In sum, the evidence here shows (1) that the two applicants were of roughly equal qualifications with respect to the job for which they were seeking promotion and (2) that the employer may have acted unfairly in failing to follow proper internal procedures in rejecting one of the candidates. Under existing anti-discrimination law, evidence of unfairness in the selection process alone, without evidence linking the unfairness to race-based animus, should not be enough to get a plaintiff beyond summary judgment, so long as the employer's proffered legitimate reason for the employment decision remains intact. I respectfully suggest that what the majority here has done is to weaken the burden on the plaintiff at the pretext stage of the McDonnell Douglas framework to one where all the plaintiff needs to do is to point to minor inconsistencies or discrepancies in terms of the employer's failure to follow its own internal procedures in order to get to trial. I have no doubt that in the future we are going to get many more cases where an employer is choosing between competing candidates of roughly equal qualifications and the candidate who is not hired or promoted claims discrimination. I also have little doubt that most plaintiffs will be able to use the discovery process to find minor inconsistencies in terms of the employer's having failed to follow its internal procedures to the letter. What we end up doing then is converting anti-discrimination law into a "conditions of employment" law, because we are allowing disgruntled employees to impose the costs of trial on employers who, although they have not acted with the intent to discriminate, may have treated their employees unfairly. This represents an unwarranted extension of the anti-discrimination laws.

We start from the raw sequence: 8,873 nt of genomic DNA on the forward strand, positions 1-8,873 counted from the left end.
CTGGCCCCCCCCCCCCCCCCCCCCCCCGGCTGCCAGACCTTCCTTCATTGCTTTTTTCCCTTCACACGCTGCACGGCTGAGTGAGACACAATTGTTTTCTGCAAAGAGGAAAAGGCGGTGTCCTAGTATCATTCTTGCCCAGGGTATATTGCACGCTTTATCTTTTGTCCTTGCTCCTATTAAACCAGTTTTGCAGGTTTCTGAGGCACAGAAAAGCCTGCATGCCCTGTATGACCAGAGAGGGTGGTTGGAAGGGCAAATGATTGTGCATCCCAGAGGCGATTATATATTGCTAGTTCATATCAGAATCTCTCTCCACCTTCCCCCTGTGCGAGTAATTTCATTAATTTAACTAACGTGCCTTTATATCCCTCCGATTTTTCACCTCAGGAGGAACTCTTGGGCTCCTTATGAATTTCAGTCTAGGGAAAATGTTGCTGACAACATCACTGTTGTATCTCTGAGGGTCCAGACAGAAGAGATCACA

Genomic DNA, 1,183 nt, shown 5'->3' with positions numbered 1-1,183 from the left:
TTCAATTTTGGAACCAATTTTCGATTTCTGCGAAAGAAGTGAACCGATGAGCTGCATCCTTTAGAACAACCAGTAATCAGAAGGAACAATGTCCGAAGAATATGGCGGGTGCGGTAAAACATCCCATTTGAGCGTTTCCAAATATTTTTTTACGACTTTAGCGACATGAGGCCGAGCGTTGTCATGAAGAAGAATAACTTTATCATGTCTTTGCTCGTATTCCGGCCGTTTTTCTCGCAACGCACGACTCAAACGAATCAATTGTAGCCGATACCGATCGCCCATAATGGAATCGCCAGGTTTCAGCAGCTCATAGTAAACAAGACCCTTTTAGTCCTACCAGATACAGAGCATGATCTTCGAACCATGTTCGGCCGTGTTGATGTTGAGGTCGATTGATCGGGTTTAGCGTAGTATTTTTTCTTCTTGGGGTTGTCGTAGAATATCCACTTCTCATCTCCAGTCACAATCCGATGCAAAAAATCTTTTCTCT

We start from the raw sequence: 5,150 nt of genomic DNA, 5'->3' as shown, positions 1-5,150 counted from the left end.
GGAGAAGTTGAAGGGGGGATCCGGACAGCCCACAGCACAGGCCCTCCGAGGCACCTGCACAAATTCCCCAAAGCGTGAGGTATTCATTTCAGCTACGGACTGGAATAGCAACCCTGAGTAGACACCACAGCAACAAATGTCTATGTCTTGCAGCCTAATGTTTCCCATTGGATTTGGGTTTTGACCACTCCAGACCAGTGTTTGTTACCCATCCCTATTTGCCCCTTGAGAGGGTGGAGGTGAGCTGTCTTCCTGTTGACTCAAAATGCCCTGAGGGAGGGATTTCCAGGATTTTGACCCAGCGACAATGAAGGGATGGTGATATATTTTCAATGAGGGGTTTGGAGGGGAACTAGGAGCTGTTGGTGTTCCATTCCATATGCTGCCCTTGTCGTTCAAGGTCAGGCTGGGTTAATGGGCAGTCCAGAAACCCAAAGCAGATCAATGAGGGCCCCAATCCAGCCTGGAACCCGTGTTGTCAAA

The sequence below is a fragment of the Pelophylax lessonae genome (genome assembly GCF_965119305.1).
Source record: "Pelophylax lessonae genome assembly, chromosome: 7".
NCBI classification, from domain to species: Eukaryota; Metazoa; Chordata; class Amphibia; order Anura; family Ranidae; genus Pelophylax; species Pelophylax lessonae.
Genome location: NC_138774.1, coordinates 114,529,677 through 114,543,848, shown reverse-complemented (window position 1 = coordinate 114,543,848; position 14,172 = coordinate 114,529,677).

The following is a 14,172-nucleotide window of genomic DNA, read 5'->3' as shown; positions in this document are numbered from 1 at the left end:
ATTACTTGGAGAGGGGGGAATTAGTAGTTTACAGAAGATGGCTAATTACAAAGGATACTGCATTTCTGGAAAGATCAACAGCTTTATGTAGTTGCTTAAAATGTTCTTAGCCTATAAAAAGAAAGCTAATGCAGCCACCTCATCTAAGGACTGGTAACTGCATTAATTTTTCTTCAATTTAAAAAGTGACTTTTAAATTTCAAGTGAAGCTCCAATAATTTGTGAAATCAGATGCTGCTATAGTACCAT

You may disagree with his viewpoint, but it hardly seems radical, at least as I would use that term.

We seem to find ourselves in a funny place, where both logically (not to mention constitutionally)it does not seem that the Senate should condemn a Supreme Court nominee merely because he is "conservative" or "liberal" based on the predilections of the appointing President, who after all obtained the right to make that appointment by winning the most recent national election. So instead, we demonize the individual and his decisions. Maybe a closer review of Judge Alito's opinion will determine he really is out of what I would consider the judicial mainstream -- that is someone whose opinions are well reasoned and based on an intellectually honest reading of precedent and the facts. I would be more than happy if that indeed were the test, honestly applied.

One other tidbit for the employment law community. Judge Alito's sister, Rosemary Alito, is a management side employment lawyer in New Jersey.

On with the show.